The Supreme Court in a historic decision in Navtej Singh Johar v Union of India decriminalized LGBT lives by reading down Section 377. It has been argued that this judgment was long overdue and merely put the stamp of legality on a changed socio-political context in which criminalizing the lives of LGBT persons was no more acceptable. In fact, many opposition parties including the Congress, AAP, CPI, CPM, Trinamool Congress, BJD, JD(S) and CPI (ML) had all declared their support for the decriminalization of LGBT lives and welcomed the historic judgement. However the fact that India still had a long way to go in finally accepting LGBT persons as full citizens was evident in the notable silence of the Union Government and the BJP.
As J. Chandrachud aptly noted, though the Union government submitted in Court that they would ‘leave matters to the wisdom of the Court’, they never ‘conceded to the contention of the petitioners that the statutory provision is invalid’. The Union Government in the course of the litigation was not proactive in protecting the rights of LGBT persons. To put it more strongly, the Union Government failed to discharge its constitutional responsibilities and ensure that the right to dignity and expression of the LGBT community was protected.
The ambivalent and constitutionally untenable position that the current BJP government took during the Section 377 litigation is not merely one of academic interest but continues to have live consequences for LGBT persons. This is because the abolition of Section 377 is not the end point of the struggle. As the judgment in Navtej eloquently acknowledges, ‘the presence of the provision on the statute book has reinforced stereotypes about sexual orientation’ as well as ‘societal disdain’. The fact that the law is no more, does not mean that prejudices and stereotypes about the LGBT community will automatically disappear. Any long term struggle will have to continue to fight these stereotypes and prejudices which are the root cause of the violence and discrimination that LGBT persons continue to face. This requires determined action by political society, civil society as well as the state.
While civil society has been active in repeatedly asserting the notion that LGBT persons are human beings entitled to the full panoply of human rights and sections of political society have at least welcomed the shift in mindset brought about but the judgment, the BJP government has been conspicuously silent. The Prime Minister has not seen fit to issue a single statement or a single tweet assuring LGBT persons of the full protection of human rights.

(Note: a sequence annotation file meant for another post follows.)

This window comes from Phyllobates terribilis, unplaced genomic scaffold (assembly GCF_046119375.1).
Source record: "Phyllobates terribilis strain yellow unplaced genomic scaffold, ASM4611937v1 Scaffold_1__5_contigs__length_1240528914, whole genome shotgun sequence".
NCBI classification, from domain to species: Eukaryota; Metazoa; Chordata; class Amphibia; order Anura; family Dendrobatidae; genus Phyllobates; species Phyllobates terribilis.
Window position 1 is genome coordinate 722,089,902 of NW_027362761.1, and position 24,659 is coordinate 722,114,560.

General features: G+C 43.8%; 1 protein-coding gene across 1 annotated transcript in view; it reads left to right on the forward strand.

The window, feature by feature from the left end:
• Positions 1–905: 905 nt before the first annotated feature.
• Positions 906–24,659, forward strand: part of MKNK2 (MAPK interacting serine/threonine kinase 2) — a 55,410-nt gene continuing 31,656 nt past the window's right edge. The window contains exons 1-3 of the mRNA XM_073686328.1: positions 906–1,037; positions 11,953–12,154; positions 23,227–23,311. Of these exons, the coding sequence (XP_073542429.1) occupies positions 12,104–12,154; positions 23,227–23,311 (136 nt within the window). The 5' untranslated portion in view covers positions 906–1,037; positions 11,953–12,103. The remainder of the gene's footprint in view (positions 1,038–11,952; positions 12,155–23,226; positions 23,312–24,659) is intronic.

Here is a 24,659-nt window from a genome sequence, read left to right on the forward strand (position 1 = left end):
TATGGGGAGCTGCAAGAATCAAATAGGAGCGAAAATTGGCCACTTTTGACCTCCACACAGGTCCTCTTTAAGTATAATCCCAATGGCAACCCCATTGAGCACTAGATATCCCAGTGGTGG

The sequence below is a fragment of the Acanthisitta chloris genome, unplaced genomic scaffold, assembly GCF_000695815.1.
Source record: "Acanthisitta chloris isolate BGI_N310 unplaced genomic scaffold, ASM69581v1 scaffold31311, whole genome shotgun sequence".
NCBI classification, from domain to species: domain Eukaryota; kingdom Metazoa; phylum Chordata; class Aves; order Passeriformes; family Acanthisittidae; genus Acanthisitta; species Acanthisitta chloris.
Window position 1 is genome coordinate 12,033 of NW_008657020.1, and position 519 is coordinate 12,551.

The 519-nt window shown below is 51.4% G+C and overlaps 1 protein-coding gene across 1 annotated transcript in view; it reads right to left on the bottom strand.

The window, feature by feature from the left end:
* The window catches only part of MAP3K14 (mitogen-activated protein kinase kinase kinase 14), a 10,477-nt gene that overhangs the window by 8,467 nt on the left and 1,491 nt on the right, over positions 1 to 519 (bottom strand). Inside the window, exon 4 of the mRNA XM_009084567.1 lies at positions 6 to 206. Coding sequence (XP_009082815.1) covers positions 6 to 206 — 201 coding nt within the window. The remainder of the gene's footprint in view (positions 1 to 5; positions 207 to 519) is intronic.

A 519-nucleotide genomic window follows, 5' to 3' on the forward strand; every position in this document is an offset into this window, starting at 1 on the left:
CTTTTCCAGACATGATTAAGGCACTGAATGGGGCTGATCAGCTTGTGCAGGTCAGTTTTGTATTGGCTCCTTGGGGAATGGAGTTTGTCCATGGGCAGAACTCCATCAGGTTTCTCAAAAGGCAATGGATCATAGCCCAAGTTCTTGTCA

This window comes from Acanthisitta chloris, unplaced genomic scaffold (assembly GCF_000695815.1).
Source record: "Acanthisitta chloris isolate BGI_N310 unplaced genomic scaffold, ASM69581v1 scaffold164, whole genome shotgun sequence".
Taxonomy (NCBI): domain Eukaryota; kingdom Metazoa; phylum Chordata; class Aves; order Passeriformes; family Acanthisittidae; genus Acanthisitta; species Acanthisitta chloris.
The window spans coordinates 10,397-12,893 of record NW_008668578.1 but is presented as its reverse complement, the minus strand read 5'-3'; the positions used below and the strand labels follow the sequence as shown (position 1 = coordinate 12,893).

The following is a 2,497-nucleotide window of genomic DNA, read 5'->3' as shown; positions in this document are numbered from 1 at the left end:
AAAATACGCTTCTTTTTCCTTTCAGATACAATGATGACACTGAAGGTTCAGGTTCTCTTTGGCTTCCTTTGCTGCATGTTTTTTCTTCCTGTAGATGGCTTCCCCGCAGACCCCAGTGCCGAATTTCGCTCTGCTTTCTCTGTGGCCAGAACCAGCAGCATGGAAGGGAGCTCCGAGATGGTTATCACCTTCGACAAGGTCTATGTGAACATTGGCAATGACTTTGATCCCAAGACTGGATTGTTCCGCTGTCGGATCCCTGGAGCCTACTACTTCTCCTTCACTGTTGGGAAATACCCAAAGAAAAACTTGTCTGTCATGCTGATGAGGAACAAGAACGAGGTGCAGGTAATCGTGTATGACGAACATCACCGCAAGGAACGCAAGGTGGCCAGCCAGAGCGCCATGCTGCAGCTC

In fact, to the contrary responsible state functionaries such as the Union Law Minister have expressed reservations about the use of the concept constitutional morality and the Attorney General has been quoted as saying he hopes that ‘constitutional morality dies’. This discomfort with constitutional morality is really a subtle attack on the idea that minorities must be protected from the whims of a majoritarian morality. The heart of the judgment in Navtej Singh Johar was based on the idea of constitutional morality and it was invoked by all five judges. As per Navtej Singh Johar, the rights of the LGBT community to dignity and equality cannot be held hostage by a majoritarian morality. The rights of the LGBT community are secured from the morality of the majority by the morality of the Constitution.
The notion of ‘constitutional morality’ is a check to the power of a majoritarian government. As J. Nariman. put it, ‘The very purpose of the fundamental rights chapter in the Constitution of India is to withdraw the subject of liberty and dignity of the individual and place such subject beyond the reach of majoritarian governments so that constitutional morality can be applied by this Court to give effect to the rights, among others, of ‘discrete and insular’ minorities.’
As C.J. Mishra put it:
“It is the responsibility of all the three organs of the State to curb any propensity or proclivity of popular sentiment or majoritarianism. Any attempt to push and shove a homogeneous, uniform, consistent and a standardized philosophy throughout the society would violate the principle of constitutional morality. Devotion and fidelity to constitutional morality must not be equated with the popular sentiment prevalent at a particular point of time.”
The failure to abide by constitutional morality has translated into an abject failure to protect the right to life and liberty of Dalits, Muslims, women, and LGBT persons. By allowing mobs to take the law into their own hands and murder at will, the Union Government has failed the Constitution. The union government has failed to appreciate and respect the Constitutional scheme for the protection of all citizens from the harm which is caused by ‘popular morality’. Coming specifically to LGBT persons, the Union Government has failed to implement the Navtej Singh Johar judgment by, taking measures to ‘ensure that this judgement is given wide publicity through the public media and initiat[ing] programs to reduce and finally eliminate the stigma associated with such persons’ and by undertaking ‘periodic sensitization and awareness in the light of observations in the judgment’ for police and government officials.
One hopes that the next administration is formed by the Congress party under Rahul Gandhi’s leadership, will fulfill its oath to ‘bear true faith and allegiance to the Constitution of India’ and ensure that the right to dignity and equality of all persons is upheld.